# How do you graph the compound inequality 3p+6<8-p and 5p+8>=p+6?

Apr 27, 2015

The first step is to bring both inequalities to a simplest possible form using invariant transformations (that is, those that produce equivalent inequalities).

$3 p + 6 < 8 - p$
Add $p$ to both sides and subtract $6$ from both sides.
$4 p < 2$
Divide both sides by $4$.
$p < \frac{1}{2}$ (simplified inequality 1)

$5 p + 8 \ge p + 6$
Subtract $p$ and subtract $8$ from both sides.
$4 p \ge - 2$
Divide both sides by $4$.
$p \ge - \frac{1}{2}$ (simplified inequality 2)

Now it's easy to combine both simplified inequalities (1) and (2).
The first one restricts $p$ from above to be less than $\frac{1}{2}$.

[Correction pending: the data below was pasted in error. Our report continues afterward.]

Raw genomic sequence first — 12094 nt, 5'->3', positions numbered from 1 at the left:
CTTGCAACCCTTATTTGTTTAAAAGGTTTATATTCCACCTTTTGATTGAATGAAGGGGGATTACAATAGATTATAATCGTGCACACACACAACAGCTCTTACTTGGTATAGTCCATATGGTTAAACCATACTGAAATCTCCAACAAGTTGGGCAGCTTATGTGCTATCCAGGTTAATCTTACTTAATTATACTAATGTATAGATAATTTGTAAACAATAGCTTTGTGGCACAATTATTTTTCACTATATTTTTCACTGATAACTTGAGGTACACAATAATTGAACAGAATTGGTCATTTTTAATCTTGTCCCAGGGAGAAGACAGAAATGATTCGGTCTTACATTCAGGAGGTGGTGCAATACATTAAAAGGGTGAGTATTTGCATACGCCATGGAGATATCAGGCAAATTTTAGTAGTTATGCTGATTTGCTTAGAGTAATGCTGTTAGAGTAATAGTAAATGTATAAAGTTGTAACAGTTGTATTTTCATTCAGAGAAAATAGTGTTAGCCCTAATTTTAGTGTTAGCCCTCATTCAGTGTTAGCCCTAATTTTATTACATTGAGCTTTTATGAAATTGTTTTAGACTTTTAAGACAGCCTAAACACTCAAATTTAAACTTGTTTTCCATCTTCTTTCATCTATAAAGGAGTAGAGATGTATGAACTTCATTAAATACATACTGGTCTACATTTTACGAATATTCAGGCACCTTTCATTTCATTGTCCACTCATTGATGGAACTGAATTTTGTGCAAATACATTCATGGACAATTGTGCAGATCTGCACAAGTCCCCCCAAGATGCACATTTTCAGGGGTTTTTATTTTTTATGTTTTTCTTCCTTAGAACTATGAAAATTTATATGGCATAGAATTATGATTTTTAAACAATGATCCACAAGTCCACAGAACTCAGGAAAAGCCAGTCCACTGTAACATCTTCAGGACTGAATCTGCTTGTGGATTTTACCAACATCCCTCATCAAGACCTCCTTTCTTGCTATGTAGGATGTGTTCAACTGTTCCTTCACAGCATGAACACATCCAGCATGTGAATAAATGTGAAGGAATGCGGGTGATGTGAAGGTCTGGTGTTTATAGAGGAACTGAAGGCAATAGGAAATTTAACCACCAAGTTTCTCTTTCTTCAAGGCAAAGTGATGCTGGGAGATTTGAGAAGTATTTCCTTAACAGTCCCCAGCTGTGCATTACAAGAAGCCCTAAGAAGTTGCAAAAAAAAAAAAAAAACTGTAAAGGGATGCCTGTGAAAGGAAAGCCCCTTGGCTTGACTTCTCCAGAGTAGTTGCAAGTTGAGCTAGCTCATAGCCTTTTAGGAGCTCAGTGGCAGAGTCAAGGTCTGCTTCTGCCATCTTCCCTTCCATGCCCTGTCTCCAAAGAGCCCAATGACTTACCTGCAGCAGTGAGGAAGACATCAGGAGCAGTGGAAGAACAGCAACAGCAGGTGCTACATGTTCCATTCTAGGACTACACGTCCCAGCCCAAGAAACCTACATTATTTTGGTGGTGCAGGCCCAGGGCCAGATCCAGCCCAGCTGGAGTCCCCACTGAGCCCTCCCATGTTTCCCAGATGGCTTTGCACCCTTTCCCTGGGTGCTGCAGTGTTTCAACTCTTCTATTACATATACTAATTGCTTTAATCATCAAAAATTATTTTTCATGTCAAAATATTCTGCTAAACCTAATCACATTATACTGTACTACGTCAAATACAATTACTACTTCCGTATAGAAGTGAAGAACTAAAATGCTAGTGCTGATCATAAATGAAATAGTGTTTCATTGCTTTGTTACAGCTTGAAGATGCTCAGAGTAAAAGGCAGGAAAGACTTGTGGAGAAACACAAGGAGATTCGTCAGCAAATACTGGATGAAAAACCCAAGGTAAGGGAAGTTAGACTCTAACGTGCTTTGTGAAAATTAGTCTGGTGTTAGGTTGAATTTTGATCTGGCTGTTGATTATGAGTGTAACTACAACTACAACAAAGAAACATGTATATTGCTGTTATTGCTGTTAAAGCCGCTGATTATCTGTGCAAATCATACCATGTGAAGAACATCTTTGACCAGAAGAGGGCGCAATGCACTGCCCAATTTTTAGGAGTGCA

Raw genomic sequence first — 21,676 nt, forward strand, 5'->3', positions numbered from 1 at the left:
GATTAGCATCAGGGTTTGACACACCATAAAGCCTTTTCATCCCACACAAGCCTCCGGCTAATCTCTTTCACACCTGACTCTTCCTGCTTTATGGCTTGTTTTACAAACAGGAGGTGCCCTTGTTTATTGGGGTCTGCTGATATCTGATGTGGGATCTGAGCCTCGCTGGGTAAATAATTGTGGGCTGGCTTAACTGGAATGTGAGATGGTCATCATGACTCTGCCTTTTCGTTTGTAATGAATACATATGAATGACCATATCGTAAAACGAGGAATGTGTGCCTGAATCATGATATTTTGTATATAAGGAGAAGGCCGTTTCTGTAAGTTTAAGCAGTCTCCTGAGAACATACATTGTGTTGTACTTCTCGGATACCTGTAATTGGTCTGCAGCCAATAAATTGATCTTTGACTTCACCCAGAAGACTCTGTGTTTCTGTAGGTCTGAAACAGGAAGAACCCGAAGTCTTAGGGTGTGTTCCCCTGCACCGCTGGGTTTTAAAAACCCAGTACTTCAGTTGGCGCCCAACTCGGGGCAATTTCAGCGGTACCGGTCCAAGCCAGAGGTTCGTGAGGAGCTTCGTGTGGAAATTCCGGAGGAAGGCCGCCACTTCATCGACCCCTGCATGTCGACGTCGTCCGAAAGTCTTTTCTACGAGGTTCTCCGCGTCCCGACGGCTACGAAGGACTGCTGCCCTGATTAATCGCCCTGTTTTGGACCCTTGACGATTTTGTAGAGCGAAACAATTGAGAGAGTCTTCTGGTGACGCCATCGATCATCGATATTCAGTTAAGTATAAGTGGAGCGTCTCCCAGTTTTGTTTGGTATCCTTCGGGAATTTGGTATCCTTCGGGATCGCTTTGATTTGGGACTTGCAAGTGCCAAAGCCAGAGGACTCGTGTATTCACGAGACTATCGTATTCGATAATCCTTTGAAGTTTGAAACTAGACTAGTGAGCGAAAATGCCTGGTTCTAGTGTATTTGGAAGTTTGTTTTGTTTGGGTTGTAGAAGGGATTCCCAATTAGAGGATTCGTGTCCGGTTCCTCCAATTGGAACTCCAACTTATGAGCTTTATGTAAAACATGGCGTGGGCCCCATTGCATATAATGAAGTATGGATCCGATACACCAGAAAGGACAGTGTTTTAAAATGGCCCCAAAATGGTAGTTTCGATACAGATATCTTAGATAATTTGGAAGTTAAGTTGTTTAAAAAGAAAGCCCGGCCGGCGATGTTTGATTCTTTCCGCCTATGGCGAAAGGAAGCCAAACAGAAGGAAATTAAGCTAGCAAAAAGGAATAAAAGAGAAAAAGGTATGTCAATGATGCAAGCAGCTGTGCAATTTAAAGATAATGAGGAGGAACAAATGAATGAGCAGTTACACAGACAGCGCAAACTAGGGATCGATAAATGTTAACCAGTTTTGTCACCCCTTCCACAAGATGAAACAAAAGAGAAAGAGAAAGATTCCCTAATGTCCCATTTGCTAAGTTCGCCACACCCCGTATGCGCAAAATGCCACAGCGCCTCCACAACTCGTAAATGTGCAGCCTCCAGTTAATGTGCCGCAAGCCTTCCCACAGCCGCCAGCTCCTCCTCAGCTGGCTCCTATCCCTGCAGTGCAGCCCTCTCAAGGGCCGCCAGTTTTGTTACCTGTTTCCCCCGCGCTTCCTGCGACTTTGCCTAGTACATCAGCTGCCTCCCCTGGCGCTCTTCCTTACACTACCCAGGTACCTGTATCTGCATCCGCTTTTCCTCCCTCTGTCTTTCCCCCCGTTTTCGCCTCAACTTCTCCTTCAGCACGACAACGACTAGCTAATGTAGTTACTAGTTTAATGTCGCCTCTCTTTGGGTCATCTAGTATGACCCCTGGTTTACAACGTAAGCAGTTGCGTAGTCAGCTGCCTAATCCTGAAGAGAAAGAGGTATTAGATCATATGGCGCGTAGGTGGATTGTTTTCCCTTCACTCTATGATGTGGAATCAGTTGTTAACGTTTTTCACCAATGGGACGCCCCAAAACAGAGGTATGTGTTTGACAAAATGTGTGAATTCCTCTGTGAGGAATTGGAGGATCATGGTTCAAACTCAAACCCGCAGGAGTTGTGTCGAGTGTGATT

The second one restricts $p$ from below to be greater or equal to $- \frac{1}{2}$.
Combining these restrictions, we come to an interval $p$ is supposed to be in:
$- \frac{1}{2} \le p < \frac{1}{2}$

Graphically, it is represented by an interval on the X-axis $\left[- \frac{1}{2} , \frac{1}{2}\right)$ where a square bracket on the left indicates that the left border point $p = - \frac{1}{2}$ is included into an interval, while the parenthesis on the right indicates that the right border point $p = \frac{1}{2}$ is not included into an interval.
Usually, an arrow on the side of strong inequality ($p = \frac{1}{2}$) might indicate that an end point is not included (not on this graph).
graph{sqrt(x+1/2)0+sqrt(1/2-x) 0 [-1, 1, -0.5, 0.5]}